nature, also prevails In Converse and Na
trona counties, and recent reports sum
that the malady ia also yielding to treat
u.ent there. The range conditions have
been unfavorable for treating the disease
ci.d favorable for Its spread, but condi
tions are Improving.
Cattlemen report that while this has been
a leng, hard winter no serious losses to
date have been reported. Feeding is In
progress on almost every ranch in the
slate, and this applies to sheep as well
as cattle, but the stockmen have plenty
of hay, for In many localities they have
stacka that have been In plaos for two and
three years.
While the winter has been a severs one,
although there have been no real bllxiards,
stock in general la in good condition and
with the supply of hay and grain on hand
there should be no severe losses, even
though, the severity of the weather should
continue through until spring.
C. B. Sprearae.
BLAIR, Neb., Feb. 15. (Special.) A tele
gram was received here yesterday by Mrs.
William Cheeley announcing the death ot
her father, C. B. Sprague, at his home la
Pawnee, Okl., Sunday morning, February
It Mr. Sprague was born at Appleton,
Me., and came to Washington county, Ne
braska in 157. teaching school for one year
near Arlington. He then moved on a home
stead near Talabasta, and some fifteen
years later, moved to Blair, where he
bought the old "Blair Times," running the
paper aa the Blair Republican and editing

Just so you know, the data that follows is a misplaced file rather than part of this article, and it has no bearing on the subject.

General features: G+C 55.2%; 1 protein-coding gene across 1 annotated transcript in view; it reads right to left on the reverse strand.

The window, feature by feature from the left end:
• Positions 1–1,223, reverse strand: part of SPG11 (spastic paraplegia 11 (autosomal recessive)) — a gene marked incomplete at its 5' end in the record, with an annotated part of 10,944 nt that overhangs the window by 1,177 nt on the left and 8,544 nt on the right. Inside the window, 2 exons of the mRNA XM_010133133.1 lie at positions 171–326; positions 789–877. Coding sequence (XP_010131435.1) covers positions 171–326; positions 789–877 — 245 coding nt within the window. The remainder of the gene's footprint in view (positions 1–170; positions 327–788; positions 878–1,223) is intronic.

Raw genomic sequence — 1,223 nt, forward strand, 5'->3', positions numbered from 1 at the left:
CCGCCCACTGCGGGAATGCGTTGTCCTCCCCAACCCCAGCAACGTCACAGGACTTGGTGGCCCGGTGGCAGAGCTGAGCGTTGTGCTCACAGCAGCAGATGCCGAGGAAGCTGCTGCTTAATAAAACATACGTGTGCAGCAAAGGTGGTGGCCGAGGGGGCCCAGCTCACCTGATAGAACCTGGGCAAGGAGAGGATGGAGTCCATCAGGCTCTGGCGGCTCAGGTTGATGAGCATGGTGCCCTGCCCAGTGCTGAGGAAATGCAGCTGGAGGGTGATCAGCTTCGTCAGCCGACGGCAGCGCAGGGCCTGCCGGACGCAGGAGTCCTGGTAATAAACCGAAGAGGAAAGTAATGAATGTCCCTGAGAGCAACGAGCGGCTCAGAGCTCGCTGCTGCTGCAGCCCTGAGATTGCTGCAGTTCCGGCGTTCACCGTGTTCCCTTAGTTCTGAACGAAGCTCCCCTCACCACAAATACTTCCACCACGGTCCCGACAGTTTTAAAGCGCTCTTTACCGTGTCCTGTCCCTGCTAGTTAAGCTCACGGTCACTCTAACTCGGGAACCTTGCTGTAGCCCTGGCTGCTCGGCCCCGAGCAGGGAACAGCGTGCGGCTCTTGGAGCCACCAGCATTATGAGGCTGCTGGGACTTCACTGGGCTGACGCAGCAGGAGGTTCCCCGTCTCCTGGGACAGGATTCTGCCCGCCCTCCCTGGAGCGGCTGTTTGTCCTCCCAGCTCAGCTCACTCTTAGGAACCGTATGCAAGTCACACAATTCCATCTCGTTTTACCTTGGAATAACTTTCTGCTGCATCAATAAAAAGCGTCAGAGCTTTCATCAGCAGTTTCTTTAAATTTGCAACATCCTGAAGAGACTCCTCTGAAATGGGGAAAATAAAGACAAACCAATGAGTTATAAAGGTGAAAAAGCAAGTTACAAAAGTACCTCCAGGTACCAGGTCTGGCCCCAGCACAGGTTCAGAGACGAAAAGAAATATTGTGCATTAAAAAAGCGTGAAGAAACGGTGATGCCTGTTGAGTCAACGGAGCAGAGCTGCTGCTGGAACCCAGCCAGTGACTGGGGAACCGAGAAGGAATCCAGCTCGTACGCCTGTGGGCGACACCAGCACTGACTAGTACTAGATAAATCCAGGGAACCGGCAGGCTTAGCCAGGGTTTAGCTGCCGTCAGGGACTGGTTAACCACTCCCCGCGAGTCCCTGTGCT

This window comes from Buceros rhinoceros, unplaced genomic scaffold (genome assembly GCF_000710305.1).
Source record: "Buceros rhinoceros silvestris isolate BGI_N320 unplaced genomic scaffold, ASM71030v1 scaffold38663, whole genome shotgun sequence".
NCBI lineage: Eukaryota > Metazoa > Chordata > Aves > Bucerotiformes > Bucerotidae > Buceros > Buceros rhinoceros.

It mainly In the Interest of the grange
movement, and later, aa a populist and
democratic paper. About five years ago,
on account of 111 health, he gave up his
newspaper work and moved to Pawnee,
Okl. Mr. Sprague was 72 years of sge and
leaves of his Immediate family, his wife
and two daughters, Mrs. William Cheeley
of thla city and Mrs. Victor O. Johnson of
Pawnee, Okl. Mr. Sprague's elder brother,
who died last month, was editor and pro
prietor of the Kennebeo (Me.) Journal, with
which he had been connected some sixty
years. The 'remains will be brought to
this city for burial.
Georse E. Fay lee.
CEDAR CREEK. Neb., Feb. 15.-(Speoial
Telegram.) George E. Fayles, pioneer
merchant and grain dealer ot this place,
died at o'clock this morning from a com
plication of diaeaaes caused primarily by
enlargement of the liver. Mr. Fayles has
been a patient sufferer for the last two
years and although a man of strong consti
tution his death was not unexpected. He
was only SO years old. but was counted
among the old settlers of Caaa county, as
he had lived In this vicinity for over fifty
years. Mr. Fayles was a successful busi
ness -man. He leaves a wife, four daugh
ters and one son tn comfortable circum
stances. Funeral services will he held at
the home of the deceased at 1 o'clock
Thursday afteruooa. when the body will
be removed to the Glendale cemetery snd
laid at rest.
Drurglsls refund money If It falls to cure.
K. W. UROVfc'8 stsnaturs en sacn bus. ic
Services in Washington on Eleventh
Anniversary of Diiatter.
Coaamander ef Ill-r'ated V ease I Ue
elarea Ills Mrs Served the) Coaa
trr as Falthfally as Soldiers
ea Battlefield.
WASHINGTON. Feb. 15.-Memorles of
the men who were plunKed to sudden death
whe.i the battleship Maine went down In
the waters of Havana harbor, eleven years
a 30 today, were honored In song and story
here today In observance of the anniver
sary by military, religioua and patriotic
Beautiful and Impressive were the cere
monies at St. Patrick's Catholic church,